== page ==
2. I’m thinking of a thought that says charity starts at home… but with this twist… if that’s the way the missionaries live and feel in America then there’s no way they can project any different personification when they travel over seas.

    We’ve simply left some important principals and guidelines in the Word far behind and it perhaps shows up more importantly in our outreaches.

    We think of ourselves as being superior and we are going to fix this problem they have overseas, but we see our superiority in our natural resources instead of in our spiritual resources and so we go to fix their way of living rather helping them rise above their living conditions.

    While there isn’t enough money in most people’s pockets or their missionary funds to change the mode of living for all the people in these third world countries, because there isn’t the infrastructure in place to sustain them even if given a financial jolt, there is in God’s called and anointed missionaries enough salvation and inspiration to last them a lifetime.

    So instead of imposing our way of life on people who are content to live without it or have no idea about it in the first place and messing up their idea of success and contentedness, we should rather help them to have those things which they really need and spend more money in this country trying to help those who are already trapped into our unfortunately materialistic mode of thinking.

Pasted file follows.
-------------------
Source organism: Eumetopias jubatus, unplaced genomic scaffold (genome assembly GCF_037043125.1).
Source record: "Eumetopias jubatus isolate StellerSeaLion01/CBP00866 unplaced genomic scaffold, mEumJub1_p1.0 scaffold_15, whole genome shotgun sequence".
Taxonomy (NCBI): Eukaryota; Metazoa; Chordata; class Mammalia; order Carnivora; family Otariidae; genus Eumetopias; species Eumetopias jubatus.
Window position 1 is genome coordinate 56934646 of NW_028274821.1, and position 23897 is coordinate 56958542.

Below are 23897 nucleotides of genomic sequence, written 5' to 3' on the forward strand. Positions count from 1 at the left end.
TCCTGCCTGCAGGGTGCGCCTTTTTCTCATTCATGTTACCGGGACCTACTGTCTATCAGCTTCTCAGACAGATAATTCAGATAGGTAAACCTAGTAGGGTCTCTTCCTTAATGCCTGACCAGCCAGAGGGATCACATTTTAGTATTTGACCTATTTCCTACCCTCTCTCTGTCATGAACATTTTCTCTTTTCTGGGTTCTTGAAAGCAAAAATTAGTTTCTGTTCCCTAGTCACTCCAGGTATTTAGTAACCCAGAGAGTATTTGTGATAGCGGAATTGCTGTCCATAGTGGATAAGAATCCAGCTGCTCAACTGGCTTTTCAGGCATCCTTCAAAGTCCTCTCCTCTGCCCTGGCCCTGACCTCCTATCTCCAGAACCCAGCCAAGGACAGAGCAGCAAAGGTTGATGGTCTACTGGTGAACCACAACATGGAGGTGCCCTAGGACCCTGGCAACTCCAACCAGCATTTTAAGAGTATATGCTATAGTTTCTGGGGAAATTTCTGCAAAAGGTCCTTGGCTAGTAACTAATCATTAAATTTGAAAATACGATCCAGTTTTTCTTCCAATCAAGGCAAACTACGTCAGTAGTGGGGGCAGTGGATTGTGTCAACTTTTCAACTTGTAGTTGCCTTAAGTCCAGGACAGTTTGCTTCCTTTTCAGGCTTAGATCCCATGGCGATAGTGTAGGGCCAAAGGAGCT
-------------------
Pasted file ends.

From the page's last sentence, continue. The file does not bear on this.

That’s my take on it, I’m sure others have their thoughts as well.

  3. Thoughtful response. On our last trip I listened to an Indian PhD. talk about some of the same things. He doesn’t believe we should take poor children out of their homes to put them in “orphanages”, but instead should focus on community development and raise the whole community slowly. Meanwhile those who have the saving grace of Jesus to offer, should be sharing that freely. There’s no doubt that there is also unending good work to do at home.

  4. Mission compounds? I thought those things went outdated about 30 years ago! Far better to try to be living among the people – even if we live with a slightly different standard, but at least living among them.

    • Hi Mary,
      Well, yes, you’re right, but there are still lots of vestiges of the old ways. The best work is indigenous and usually aided by western money. I think my main point is that American and European Christians really want to make a difference, but so often our efforts are wasted because we don’t really understand the culture and unwittingly impose our standards on the poor. As one of our good Indian friends likes to say, “They don’t think they are poor–they think you are rich.” Even the word slum means a horrible thing to us, but to them it’s just the name of their neighborhood. So we keep doing our best and learning as we go.

  5. How beautifully you demonstrate what true mission is!

    The best model for missions remains the one that Jesus gave – He came as one who was actually (financially) POORER than those He came to save. He came as a servant – not a master.

    Greater love has no man than this – that he lay down his life for his friends. As we share our lives with others, we give them a non-renewable resource – our time on earth – that can never be repaid. Our greatest gift is to live with others and join in their day-to-day struggles. This was what Jesus did.

    God bless you for the time, effort, and resources that you share with the people of India!

    • Thanks, Vikki

      Hope to meet you soon.